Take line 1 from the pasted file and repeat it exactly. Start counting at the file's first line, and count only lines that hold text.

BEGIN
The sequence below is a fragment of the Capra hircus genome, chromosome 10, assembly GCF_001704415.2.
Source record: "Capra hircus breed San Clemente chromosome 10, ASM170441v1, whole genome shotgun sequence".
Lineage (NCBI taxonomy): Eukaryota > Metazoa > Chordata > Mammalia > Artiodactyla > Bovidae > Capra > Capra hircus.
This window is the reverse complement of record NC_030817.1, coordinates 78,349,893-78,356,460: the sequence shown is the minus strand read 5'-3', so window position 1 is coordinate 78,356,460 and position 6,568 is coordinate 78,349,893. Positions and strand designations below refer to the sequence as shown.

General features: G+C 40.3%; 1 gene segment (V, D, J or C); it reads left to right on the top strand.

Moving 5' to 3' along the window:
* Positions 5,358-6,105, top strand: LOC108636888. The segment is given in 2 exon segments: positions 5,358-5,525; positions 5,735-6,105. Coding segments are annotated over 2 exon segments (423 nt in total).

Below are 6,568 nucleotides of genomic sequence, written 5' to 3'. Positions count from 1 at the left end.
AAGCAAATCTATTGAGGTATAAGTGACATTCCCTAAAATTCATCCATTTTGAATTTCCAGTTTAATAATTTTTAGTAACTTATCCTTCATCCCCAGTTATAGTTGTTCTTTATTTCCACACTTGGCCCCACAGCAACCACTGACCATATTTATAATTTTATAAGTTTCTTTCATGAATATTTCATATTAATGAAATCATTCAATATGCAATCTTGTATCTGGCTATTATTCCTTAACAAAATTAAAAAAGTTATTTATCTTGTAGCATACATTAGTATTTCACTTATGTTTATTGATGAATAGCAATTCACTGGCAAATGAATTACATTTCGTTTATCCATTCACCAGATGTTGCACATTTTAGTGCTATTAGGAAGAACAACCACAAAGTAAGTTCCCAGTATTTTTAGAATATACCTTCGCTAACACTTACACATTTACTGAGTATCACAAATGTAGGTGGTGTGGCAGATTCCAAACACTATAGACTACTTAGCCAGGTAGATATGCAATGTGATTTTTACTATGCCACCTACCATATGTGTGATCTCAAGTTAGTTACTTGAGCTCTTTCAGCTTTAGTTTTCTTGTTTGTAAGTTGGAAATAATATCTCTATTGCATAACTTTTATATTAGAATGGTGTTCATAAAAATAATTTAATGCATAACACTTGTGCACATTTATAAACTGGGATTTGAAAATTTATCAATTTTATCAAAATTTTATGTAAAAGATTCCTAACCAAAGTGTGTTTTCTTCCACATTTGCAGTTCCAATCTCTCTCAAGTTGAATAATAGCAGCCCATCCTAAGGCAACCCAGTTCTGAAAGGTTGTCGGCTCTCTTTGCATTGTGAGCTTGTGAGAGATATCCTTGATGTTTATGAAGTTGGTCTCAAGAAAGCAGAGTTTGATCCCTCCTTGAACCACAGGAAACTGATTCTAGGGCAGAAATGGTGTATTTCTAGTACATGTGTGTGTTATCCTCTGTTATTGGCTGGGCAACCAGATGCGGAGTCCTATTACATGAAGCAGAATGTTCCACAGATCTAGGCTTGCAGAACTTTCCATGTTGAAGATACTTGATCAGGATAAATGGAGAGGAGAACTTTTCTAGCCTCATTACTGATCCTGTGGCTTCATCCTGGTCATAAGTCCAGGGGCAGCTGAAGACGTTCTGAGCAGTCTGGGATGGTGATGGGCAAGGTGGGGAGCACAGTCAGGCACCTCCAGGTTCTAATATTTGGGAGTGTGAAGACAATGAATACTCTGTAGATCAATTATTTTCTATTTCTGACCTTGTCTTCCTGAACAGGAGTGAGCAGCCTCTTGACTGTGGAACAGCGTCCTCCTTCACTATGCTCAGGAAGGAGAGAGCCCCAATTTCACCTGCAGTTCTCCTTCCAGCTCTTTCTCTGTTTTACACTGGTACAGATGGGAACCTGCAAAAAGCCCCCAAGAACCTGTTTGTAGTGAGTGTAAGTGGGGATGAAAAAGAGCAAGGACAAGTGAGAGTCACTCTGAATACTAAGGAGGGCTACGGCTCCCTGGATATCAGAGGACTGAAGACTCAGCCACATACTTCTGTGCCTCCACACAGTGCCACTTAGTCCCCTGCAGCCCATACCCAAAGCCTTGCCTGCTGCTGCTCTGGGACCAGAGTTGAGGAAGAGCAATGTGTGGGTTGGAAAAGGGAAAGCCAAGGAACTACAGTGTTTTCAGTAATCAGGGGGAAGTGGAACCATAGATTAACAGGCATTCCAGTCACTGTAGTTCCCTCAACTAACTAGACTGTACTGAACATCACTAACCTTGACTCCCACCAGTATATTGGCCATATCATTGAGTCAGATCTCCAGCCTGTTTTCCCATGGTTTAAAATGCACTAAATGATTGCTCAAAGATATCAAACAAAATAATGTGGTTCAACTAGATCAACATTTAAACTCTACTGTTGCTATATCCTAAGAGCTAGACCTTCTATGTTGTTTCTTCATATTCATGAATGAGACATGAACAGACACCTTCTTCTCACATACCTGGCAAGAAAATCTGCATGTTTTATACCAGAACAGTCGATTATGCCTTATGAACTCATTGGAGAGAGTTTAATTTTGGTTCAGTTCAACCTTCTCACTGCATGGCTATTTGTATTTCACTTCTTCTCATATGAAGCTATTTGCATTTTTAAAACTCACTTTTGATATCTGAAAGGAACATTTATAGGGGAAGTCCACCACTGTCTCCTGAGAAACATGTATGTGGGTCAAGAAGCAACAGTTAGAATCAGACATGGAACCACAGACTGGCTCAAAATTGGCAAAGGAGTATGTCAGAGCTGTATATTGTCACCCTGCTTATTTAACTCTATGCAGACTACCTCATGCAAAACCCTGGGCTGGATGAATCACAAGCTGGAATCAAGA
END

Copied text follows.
The sequence below is a fragment of the Capra hircus genome, chromosome 10, assembly GCF_001704415.2.